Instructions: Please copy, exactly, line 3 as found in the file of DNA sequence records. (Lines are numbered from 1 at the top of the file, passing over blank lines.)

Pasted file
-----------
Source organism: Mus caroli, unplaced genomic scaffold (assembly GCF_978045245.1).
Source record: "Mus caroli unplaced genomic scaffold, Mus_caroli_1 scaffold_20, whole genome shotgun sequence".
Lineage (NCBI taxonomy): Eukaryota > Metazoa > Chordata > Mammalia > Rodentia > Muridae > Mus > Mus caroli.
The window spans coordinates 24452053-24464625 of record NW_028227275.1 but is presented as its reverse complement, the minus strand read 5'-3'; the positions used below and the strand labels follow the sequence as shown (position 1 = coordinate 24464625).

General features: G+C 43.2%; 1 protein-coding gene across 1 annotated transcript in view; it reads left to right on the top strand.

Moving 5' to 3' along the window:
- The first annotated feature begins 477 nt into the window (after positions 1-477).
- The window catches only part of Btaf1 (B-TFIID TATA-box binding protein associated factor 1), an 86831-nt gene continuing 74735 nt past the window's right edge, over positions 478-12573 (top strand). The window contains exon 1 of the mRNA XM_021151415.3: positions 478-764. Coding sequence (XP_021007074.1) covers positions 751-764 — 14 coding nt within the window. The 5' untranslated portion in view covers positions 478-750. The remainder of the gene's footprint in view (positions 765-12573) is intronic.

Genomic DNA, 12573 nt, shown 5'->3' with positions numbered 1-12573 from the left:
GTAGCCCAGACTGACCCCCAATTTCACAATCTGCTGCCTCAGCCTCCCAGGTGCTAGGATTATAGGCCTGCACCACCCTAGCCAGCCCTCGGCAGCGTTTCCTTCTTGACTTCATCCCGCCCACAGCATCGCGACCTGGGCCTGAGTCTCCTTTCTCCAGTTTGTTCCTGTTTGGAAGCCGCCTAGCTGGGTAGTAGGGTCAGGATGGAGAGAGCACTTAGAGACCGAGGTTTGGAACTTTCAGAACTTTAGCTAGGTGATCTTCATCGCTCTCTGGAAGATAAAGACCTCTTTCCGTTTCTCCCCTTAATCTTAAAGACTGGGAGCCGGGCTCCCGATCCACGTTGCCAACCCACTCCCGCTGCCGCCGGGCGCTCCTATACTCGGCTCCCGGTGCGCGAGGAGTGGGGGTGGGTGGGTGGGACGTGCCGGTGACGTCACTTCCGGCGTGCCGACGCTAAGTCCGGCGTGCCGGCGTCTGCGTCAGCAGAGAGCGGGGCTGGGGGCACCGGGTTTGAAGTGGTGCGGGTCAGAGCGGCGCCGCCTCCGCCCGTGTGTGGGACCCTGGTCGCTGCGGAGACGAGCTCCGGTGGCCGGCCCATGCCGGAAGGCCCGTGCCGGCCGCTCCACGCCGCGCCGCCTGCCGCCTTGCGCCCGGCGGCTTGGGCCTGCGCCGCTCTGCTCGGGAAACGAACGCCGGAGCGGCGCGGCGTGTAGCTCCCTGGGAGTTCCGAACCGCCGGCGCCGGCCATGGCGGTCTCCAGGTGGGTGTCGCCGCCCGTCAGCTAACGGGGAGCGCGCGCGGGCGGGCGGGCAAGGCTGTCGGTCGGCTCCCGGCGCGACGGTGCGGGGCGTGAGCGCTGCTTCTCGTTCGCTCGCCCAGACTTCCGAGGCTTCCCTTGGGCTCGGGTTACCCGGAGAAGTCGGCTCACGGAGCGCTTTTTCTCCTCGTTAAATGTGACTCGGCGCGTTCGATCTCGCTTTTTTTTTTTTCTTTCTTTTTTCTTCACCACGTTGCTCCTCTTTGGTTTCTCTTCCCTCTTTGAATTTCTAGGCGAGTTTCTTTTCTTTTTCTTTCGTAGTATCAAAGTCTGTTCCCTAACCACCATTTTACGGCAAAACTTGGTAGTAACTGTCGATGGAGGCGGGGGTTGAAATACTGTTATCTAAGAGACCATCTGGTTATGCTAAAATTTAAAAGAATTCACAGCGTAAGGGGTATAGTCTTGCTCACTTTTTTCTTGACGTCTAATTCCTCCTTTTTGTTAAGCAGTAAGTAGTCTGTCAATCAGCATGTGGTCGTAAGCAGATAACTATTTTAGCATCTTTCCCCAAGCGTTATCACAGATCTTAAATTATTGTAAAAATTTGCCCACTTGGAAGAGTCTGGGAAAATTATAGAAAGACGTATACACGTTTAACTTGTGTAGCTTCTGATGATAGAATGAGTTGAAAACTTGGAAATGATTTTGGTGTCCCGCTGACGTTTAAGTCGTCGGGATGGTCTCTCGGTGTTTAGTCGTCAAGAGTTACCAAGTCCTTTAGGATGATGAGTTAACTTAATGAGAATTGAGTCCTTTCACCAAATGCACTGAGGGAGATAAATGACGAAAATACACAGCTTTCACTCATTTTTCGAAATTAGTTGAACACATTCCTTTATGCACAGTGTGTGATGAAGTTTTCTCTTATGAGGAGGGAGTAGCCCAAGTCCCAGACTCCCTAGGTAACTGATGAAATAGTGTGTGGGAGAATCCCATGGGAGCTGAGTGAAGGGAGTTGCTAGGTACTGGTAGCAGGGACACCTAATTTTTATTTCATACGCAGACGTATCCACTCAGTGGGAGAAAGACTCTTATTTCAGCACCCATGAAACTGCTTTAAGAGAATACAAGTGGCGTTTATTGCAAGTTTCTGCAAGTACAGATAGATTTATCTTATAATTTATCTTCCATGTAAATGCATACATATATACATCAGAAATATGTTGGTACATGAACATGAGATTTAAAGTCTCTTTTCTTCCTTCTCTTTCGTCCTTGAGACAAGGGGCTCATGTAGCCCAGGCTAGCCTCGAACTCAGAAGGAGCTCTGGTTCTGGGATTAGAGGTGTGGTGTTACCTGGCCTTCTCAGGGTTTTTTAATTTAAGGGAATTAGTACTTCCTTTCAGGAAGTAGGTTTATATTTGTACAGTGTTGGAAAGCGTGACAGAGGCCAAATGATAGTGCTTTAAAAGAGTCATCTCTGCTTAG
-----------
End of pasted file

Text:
Lineage (NCBI taxonomy): Eukaryota > Metazoa > Chordata > Mammalia > Rodentia > Muridae > Mus > Mus caroli.